Although tourists are welcomed to witness the event, taking pictures of certain areas such as the King’s sanctuary is prohibited.

Image Source: Flickr / Julian Circa


Sibhaca is a traditional Swati dance in which the main movement is the rhythmic stomping of feet. It is an important part of Swazi culture, so it is usually performed on many occasions including the celebration of the King’s birthday. It is even taught at primary school by professionals who strive to raise performers for the National Team of dancers.

The dance is sometimes performed among several teams in the form of a competition. There would even be a team of judges assessing each performance.

The dance costumes consist of colorful quilts and mohair fabric.

Image Source: Flickr / René C. Nielsen 

Rituals of Sangoma

In Swazi culture, a Sangoma is defined as a diviner whose mission is to identify misfortunes and diseases in a community and take actions to expel them. A sangoma is usually identified in their childhood through the meaningful dreams or “visions” that they experience. Usually, there are more female sangomas than the male ones.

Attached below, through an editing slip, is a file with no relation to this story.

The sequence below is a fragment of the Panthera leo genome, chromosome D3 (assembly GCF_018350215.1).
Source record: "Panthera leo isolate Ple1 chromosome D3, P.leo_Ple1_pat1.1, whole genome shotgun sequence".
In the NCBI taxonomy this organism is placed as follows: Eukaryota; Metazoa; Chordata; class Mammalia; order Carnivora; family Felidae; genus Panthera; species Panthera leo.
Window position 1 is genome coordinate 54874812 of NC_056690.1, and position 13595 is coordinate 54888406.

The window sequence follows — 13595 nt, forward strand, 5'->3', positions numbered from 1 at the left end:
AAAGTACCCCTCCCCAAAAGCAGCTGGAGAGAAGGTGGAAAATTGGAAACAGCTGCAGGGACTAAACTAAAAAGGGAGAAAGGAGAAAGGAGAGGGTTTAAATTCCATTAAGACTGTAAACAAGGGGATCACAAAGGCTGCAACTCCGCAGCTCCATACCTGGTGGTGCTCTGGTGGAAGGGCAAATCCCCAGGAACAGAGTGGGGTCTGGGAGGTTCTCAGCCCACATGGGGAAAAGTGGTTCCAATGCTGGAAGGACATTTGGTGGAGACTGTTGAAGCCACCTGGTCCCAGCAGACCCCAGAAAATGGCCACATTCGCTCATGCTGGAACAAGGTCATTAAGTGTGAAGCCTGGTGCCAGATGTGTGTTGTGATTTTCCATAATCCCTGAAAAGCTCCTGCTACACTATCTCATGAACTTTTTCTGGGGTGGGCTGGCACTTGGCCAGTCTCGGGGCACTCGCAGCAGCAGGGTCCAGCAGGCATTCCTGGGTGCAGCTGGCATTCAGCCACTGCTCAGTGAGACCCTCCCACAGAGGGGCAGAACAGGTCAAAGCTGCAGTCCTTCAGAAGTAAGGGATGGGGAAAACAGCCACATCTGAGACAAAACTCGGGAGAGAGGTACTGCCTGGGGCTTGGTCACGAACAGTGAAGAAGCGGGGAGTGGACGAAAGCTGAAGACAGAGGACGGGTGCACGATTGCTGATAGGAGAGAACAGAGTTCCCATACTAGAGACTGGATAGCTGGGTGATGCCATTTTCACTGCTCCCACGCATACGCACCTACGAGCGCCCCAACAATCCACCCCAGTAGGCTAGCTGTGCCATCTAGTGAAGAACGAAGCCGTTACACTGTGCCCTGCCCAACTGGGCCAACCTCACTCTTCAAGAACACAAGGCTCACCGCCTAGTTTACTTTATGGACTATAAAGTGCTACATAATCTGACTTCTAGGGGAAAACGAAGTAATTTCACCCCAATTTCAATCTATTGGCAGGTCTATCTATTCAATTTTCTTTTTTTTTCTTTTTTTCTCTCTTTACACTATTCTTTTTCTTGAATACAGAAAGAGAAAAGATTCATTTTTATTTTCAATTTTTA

Once identified in their childhood, the sangomas are registered at special training centers where seniors educate them to perform practices, make herbal potions and perform rituals. After a length of one or two years of education, there is usually a graduation ceremony and a dance performance. Upon the ceremony, they become fully qualified.

The most remarkable skill a sangoma learns is “Ematsambo, Throwing of Bones”, in which they diagnose the illness by throwing a set of small bones on a special mat.

Image Source: Flickr / @tobeytravels

Marula Festival

The kingdom of Eswatini has a famous beer called Buganu, also called the Marula beer which is believed to stimulate libido. In a world where alcohol isn’t necessarily famous for boosting sexual desire, Marula is considered to be a sacred fruit in Eswatini for obvious reasons.

Marula is a greenish yellow fruit that is harvested between February and May, followed by addition of sugar and fermentation into a beer. The annual Marula Festival is celebrated during these months.

Marula fruit and its beer are known to have many therapeutic properties such as skin care, boost of immune system and increase in sexual desire above all. So, the Swazi people celebrate the harvest of Marula as a gift of fertility from Mother Nature. The brewers of the beer present their gratuity towards Mother Nature through various dance ceremonies. Throughout the festival, the King and the Queen Mother are presented with gifts while they ensure the widespread distribution of Marula beer among households throughout the country.

Marula Fruit, Image Source: Flickr / Elysa MacLellan